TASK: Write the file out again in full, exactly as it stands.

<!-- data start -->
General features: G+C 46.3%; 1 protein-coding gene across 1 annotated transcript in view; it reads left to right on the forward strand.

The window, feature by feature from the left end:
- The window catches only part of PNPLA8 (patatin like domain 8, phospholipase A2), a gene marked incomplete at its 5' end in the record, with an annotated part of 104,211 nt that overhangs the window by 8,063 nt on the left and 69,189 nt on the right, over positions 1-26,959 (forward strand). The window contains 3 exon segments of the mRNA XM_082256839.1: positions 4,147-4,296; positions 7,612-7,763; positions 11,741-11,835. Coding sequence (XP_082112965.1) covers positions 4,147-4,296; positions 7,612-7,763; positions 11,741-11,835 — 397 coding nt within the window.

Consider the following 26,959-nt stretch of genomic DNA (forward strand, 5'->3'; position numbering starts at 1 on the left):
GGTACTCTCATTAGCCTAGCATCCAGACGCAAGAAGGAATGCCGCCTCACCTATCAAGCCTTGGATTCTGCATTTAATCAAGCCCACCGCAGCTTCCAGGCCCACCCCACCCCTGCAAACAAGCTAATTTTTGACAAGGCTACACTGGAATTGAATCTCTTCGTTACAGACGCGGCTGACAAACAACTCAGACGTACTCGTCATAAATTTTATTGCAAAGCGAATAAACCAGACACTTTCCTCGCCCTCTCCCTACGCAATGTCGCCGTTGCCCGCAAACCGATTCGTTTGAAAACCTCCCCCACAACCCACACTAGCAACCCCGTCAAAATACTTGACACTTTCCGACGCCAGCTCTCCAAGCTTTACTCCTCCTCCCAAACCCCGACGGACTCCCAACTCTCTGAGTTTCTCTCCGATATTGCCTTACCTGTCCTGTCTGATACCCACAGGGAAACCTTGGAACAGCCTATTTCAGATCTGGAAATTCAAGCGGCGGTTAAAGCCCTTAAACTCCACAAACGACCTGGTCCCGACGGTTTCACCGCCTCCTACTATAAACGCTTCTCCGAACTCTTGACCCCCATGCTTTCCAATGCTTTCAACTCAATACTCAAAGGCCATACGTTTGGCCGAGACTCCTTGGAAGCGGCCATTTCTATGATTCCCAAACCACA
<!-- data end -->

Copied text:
General features: G+C 46.3%; 1 protein-coding gene across 1 annotated transcript in view; it reads left to right on the forward strand.

The window, feature by feature from the left end:
- The window catches only part of PNPLA8 (patatin like domain 8, phospholipase A2), a gene marked incomplete at its 5' end in the record, with an annotated part of 104,211 nt that overhangs the window by 8,063 nt on the left and 69,189 nt on the right, over positions 1-26,959 (forward strand). The window contains 3 exon segments of the mRNA XM_082256839.1: positions 4,147-4,296; positions 7,612-7,763; positions 11,741-11,835. Coding sequence (XP_082112965.1) covers positions 4,147-4,296; positions 7,612-7,763; positions 11,741-11,835 — 397 coding nt within the window.

Consider the following 26,959-nt stretch of genomic DNA (forward strand, 5'->3'; position numbering starts at 1 on the left):
GGTACTCTCATTAGCCTAGCATCCAGACGCAAGAAGGAATGCCGCCTCACCTATCAAGCCTTGGATTCTGCATTTAATCAAGCCCACCGCAGCTTCCAGGCCCACCCCACCCCTGCAAACAAGCTAATTTTTGACAAGGCTACACTGGAATTGAATCTCTTCGTTACAGACGCGGCTGACAAACAACTCAGACGTACTCGTCATAAATTTTATTGCAAAGCGAATAAACCAGACACTTTCCTCGCCCTCTCCCTACGCAATGTCGCCGTTGCCCGCAAACCGATTCGTTTGAAAACCTCCCCCACAACCCACACTAGCAACCCCGTCAAAATACTTGACACTTTCCGACGCCAGCTCTCCAAGCTTTACTCCTCCTCCCAAACCCCGACGGACTCCCAACTCTCTGAGTTTCTCTCCGATATTGCCTTACCTGTCCTGTCTGATACCCACAGGGAAACCTTGGAACAGCCTATTTCAGATCTGGAAATTCAAGCGGCGGTTAAAGCCCTTAAACTCCACAAACGACCTGGTCCCGACGGTTTCACCGCCTCCTACTATAAACGCTTCTCCGAACTCTTGACCCCCATGCTTTCCAATGCTTTCAACTCAATACTCAAAGGCCATACGTTTGGCCGAGACTCCTTGGAAGCGGCCATTTCTATGATTCCCAAACCACA